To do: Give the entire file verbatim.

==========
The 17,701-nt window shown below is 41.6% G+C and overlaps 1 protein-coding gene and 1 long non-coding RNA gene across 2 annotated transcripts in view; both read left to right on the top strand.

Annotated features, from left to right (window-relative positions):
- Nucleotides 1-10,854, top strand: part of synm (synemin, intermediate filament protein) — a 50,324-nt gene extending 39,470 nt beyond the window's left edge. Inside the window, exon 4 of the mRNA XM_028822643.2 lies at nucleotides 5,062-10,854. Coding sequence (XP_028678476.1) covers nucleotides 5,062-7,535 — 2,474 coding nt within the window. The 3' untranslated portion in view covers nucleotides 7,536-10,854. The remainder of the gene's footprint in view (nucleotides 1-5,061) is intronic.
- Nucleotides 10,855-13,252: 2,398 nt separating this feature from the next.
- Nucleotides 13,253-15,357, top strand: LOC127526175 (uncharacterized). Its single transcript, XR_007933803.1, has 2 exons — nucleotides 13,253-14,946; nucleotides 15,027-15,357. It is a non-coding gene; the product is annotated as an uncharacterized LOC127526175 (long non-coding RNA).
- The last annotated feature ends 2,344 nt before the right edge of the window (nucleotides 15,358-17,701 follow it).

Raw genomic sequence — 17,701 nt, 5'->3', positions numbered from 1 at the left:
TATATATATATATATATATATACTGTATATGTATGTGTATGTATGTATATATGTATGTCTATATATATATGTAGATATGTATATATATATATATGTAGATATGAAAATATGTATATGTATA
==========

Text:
The 17,701-nt window shown below is 41.6% G+C and overlaps 1 protein-coding gene and 1 long non-coding RNA gene across 2 annotated transcripts in view; both read left to right on the top strand.

Annotated features, from left to right (window-relative positions):
- Nucleotides 1-10,854, top strand: part of synm (synemin, intermediate filament protein) — a 50,324-nt gene extending 39,470 nt beyond the window's left edge. Inside the window, exon 4 of the mRNA XM_028822643.2 lies at nucleotides 5,062-10,854. Coding sequence (XP_028678476.1) covers nucleotides 5,062-7,535 — 2,474 coding nt within the window. The 3' untranslated portion in view covers nucleotides 7,536-10,854. The remainder of the gene's footprint in view (nucleotides 1-5,061) is intronic.
- Nucleotides 10,855-13,252: 2,398 nt separating this feature from the next.
- Nucleotides 13,253-15,357, top strand: LOC127526175 (uncharacterized). Its single transcript, XR_007933803.1, has 2 exons — nucleotides 13,253-14,946; nucleotides 15,027-15,357. It is a non-coding gene; the product is annotated as an uncharacterized LOC127526175 (long non-coding RNA).
- The last annotated feature ends 2,344 nt before the right edge of the window (nucleotides 15,358-17,701 follow it).

Raw genomic sequence — 17,701 nt, 5'->3', positions numbered from 1 at the left:
TATATATATATATATATATATACTGTATATGTATGTGTATGTATGTATATATGTATGTCTATATATATATGTAGATATGTATATATATATATATGTAGATATGAAAATATGTATATGTATA